I think the most important thing is that although “Reverse Referee” games are like reverse referees in many ways, they have different narrative goals, which may disappoint fans of the long-term series. It also provides for those who think of reverse referees. The other option is too silly. The initial reversal referee is not so much in court as it is to show ridiculously overworked villains what is what-once you clap your hands to certain characters, you know they have done it.
The reversal referee is about “how”, not “if,” and how must be spectacular, so that actual game play can be frustrating-hard-to-guess solutions are fun for passive audiences, but for passive audiences The audience is not so many active players. Great reversal referees are more helpful, focusing more on the details of court procedures and justice. Judicial Assistant Susato Mikotoba is always by your side, whether during the investigation or in court, she will provide advice on where to look for clues. Again, I hardly got into trouble because my choices were naturally limited. Crimes are not that absurd. Even if they are a bit exaggerated, your reasoning will naturally progress. I think this is great writing. If you eliminate the impossible, what remains must be the truth, as (S) Holmes said.
This is not a game about court bombings, but a game about the relationship between Japan and the United Kingdom. It is easier to enjoy with a little background knowledge, so… here is some background knowledge: GAA was in the Meiji period The set period, a few years after Brigadier General Perry negotiated the opening of Japan, opened the way for Japan’s diplomatic relations with several Western countries. The imperial Japanese constitution, which is no longer valid, is partly modeled after the British monarchy.
Basically, the Japanese think that Britain is a drug and even try to adopt its colonial model, while Britain is one of the countries that think Japan is largely at a disadvantage because they insist on sticking to some of their own traditions and are indifferent to Christianity. The game depicts a lot of random and cunning racism at the time, and the central conflict that you didn’t hear about until the last few cases. It depicts a group of Japanese people struggling to integrate into this new idea of Japaneseness, and for their own culture. Identity and strongly reject it. This is a different balancing act that may lead to misinterpretation of the game as imperialism, but even today, it is still surprisingly pertinent, in a situation where something is too Japanese to be understood by Westerners and Japan is traded. Japan and the West, bothered by the idea of losing honor, lost to the Western powers during World War II.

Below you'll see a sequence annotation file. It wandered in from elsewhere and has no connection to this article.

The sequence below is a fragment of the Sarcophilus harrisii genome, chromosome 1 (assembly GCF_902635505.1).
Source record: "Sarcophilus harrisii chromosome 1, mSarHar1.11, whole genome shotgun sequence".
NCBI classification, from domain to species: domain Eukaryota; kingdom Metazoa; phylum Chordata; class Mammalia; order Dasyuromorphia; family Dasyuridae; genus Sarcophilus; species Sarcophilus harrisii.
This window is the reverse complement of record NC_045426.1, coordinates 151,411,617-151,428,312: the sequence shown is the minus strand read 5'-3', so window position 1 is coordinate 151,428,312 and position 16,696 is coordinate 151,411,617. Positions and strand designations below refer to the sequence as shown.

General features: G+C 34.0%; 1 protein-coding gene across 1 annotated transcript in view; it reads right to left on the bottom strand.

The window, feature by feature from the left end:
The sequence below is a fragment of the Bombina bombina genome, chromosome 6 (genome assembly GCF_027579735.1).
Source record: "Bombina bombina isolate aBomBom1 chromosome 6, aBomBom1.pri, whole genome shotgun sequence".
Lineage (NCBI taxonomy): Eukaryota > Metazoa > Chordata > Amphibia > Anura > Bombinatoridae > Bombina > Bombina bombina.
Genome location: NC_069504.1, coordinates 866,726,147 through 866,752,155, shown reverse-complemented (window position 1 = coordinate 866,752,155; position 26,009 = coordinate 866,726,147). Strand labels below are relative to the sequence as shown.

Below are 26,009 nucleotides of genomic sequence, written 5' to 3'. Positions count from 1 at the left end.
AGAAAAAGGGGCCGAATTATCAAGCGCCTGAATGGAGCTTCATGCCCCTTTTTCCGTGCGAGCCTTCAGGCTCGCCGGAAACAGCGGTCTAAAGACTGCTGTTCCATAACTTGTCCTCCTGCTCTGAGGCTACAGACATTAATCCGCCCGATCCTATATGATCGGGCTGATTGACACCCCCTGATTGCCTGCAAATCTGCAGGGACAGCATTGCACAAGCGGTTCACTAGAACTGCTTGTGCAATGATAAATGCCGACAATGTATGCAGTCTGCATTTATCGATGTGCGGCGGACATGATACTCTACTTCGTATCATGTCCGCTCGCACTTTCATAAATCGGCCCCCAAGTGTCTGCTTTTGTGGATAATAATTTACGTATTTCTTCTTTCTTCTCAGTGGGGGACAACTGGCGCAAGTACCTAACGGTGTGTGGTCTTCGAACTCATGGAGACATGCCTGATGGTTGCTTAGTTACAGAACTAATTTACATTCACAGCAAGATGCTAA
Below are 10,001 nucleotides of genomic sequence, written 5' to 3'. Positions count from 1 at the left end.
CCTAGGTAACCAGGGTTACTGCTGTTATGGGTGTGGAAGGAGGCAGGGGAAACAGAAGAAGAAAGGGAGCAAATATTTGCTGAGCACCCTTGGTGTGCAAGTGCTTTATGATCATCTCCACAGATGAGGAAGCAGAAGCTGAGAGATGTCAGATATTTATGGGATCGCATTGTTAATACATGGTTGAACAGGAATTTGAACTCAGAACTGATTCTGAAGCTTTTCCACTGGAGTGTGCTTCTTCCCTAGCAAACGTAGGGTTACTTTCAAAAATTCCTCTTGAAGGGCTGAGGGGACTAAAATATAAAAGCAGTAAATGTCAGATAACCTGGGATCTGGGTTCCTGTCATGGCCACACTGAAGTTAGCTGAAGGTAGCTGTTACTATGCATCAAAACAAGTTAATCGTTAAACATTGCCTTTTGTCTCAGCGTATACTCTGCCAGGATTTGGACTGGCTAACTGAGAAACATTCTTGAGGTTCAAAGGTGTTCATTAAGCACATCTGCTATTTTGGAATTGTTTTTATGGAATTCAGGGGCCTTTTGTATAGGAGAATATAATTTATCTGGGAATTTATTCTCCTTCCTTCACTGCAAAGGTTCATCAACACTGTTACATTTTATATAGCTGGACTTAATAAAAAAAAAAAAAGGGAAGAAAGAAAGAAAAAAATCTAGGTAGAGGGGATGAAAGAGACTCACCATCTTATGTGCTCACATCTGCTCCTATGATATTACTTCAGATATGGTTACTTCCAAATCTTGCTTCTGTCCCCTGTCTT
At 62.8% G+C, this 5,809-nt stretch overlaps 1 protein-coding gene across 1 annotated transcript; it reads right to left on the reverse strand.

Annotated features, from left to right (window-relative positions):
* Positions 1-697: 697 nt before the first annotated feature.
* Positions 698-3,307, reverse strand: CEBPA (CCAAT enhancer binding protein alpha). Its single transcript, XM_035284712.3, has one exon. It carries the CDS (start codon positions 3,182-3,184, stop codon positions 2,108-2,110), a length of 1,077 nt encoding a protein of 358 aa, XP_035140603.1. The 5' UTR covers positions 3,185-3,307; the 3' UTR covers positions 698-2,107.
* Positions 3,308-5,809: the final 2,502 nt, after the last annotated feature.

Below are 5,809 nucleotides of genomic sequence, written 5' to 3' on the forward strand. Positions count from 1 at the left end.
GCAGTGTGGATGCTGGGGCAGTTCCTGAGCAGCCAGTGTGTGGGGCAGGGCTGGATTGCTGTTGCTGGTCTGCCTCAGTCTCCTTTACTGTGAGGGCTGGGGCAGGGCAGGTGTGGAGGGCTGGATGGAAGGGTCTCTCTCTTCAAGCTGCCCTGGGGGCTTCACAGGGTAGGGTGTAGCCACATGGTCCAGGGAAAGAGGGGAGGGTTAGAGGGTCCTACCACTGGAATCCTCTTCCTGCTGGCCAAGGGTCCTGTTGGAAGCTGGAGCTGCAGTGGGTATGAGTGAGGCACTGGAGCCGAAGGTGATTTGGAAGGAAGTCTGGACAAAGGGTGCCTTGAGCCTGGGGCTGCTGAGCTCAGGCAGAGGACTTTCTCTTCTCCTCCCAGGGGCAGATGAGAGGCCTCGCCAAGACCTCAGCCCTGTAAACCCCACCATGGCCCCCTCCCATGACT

All of this is very interesting, although there are many uneven distributions in the two games, especially the two games, mainly through a bunch of less likable characters to portray this conflict. There are a few cases featuring the famous writer Natsume Soseki. When you look at the game from a historical perspective, his addition is very interesting, but he is not the role of the reversal referee that I care about. Although the reversal referee asks you to defend your friends and tell you something about each actor in each case, a lot of it feels irrelevant here. You don’t know much about Ryunosuke, because he only let Herok and Suzu play, and he does feel quite passive-he is not even involved in the big turn of the game. The reversal referee is well-loved for its role. I just hope that its derivative works have more powerful roles.
The Chronicle of the Great Reversal Referee is a lovely bundle, and like many derivative products, it is not as good as the original version that you immediately compare with. In any case, there is a lot to like here: it tries some new things in terms of settings and gameplay, it provides a pleasant reference, and I always like Shu Takumi’s work no matter what he publishes. The historical background may prove a bit of a niche interest for many people, but instead of twisting yourself and telling you it’s like the reversal referee you know and love, or call it a prequel, or a good way to start a series, it’s not, I would rather tell you directly-do you like a good period drama? Have it.